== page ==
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LVMH Is Firing on the One Cylinder That Matters

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LVMH Is Firing on the One Cylinder That Matters

Take away

Louis Vuitton


LVMUY 1.83%

and

Christian Dior


CDI 7.77%

and the world’s biggest luxury company looks down at heel. All that matters for now, though, is the rapid recovery of those two brands.

Shares in LVMH Moët Hennessy Louis Vuitton jumped 7% on Friday morning following the release of its eye-catching third-quarter results on Thursday evening. The standout surprise was the fashion and leather division, home to Louis Vuitton and Christian Dior, where sales increased by 12%, much better than the slight drop analysts had penciled in.

The wider company performance was more mixed but far better than in the first half. Sales at constant exchange rates were down just 7% in the three months through September compared with the same period last year, a vast improvement on the 38% decline clocked in the second quarter. Chinese shoppers are spending freely again on luxury, and demand from local U.S. and European consumers was also surprisingly strong.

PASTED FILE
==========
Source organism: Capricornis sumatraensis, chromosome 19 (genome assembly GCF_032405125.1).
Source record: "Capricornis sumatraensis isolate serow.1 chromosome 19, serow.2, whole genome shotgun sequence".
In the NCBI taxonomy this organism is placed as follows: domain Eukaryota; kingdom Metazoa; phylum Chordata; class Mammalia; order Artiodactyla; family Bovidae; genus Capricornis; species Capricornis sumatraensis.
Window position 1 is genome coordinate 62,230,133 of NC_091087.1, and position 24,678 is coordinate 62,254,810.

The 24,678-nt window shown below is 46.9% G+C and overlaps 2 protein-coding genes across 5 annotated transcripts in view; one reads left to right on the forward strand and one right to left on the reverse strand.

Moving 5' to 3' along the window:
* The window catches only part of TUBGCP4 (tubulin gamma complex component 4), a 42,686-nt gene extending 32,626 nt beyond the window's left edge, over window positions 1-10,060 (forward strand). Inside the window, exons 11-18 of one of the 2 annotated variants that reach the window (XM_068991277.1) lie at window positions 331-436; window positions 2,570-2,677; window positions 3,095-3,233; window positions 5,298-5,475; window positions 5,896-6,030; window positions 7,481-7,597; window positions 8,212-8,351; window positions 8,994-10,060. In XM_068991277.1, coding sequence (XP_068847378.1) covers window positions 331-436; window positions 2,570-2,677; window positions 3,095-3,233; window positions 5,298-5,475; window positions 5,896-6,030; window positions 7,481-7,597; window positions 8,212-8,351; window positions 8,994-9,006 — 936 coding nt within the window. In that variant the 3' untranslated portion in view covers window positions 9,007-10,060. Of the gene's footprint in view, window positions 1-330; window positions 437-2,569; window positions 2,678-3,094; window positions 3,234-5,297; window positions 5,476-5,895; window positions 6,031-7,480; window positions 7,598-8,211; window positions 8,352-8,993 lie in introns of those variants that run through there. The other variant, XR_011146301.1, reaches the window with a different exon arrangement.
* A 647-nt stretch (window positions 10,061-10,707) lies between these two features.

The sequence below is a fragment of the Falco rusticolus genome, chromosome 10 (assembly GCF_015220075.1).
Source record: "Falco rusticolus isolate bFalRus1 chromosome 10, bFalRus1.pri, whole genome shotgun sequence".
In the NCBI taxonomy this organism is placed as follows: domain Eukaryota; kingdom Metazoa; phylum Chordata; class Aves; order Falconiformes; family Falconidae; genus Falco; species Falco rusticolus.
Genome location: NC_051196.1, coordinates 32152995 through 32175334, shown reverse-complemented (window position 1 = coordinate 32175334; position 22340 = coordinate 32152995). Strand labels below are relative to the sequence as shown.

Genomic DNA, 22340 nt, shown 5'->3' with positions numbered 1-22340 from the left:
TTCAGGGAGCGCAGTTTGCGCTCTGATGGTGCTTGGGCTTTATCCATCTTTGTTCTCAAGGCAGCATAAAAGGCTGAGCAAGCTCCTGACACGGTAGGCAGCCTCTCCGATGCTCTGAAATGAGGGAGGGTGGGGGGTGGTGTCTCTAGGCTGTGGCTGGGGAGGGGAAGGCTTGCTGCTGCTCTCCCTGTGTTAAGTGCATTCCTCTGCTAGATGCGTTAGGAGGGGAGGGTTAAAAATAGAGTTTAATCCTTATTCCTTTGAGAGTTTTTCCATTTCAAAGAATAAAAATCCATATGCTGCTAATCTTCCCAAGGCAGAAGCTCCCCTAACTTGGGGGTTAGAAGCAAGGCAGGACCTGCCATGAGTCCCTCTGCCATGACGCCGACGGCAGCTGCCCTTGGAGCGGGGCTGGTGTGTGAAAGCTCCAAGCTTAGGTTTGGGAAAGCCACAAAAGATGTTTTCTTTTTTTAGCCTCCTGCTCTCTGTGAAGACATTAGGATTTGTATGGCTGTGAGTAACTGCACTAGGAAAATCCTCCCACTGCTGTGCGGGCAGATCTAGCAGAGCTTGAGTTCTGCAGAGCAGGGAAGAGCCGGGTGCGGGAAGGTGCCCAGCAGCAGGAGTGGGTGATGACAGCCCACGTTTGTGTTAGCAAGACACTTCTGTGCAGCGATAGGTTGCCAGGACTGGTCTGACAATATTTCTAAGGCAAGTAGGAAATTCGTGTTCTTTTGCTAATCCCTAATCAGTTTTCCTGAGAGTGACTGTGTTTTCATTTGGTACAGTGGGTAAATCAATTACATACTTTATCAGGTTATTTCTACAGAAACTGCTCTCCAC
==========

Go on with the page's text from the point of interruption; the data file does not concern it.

Tiffany

& Co.’s attempt to steal

LVMH’s


LVMUY 1.83%

thunder with an unscheduled update earlier on Thursday got little attention. The U.S. jeweler said sales in August and September were down slightly, but operating profit increased by a quarter compared with the same months of 2019. The legal dispute over the two companies’ derailed $16 billion takeover was barely mentioned on a call with investors.

Of LVMH’s 70 or so luxury brands, a handful are carrying the entire group for now. Louis Vuitton and Christian Dior are the group’s biggest profit engines, with the lucrative fashion and leather division generating around two-thirds of total operating profits in normal times. Their rapid recovery bodes well for margins. Sales of Hennessy cognac were also robust in the U.S., although management did attribute this to a temporary boost to consumers’ disposable income from federal subsidies.

There are problems in every other part of the business, however. A slump in travel retail hit sales of watches and jewelry, as well as LVMH’s perfume and cosmetics brands. The retail unit was the weakest performer of all. The company’s cratering duty-free business DFS dragged comparable sales down 29% in the third quarter. Until travel gets back to normal—possibly not until 2024, according to the International Air Transport Association—these businesses will weigh on performance.

LVMH’s share price is now very close to the record set in January and on a much higher multiple of expected earnings. Can that be justified with the outlook for one-third of its profits so uncertain? Investors seem happy to ignore the company’s knottier problems for now. In those parts of the business that management can control—and the ones that matter most for the bottom line—LVMH’s performance is hard to fault.

Write to Carol Ryan at carol.ryan@wsj.com

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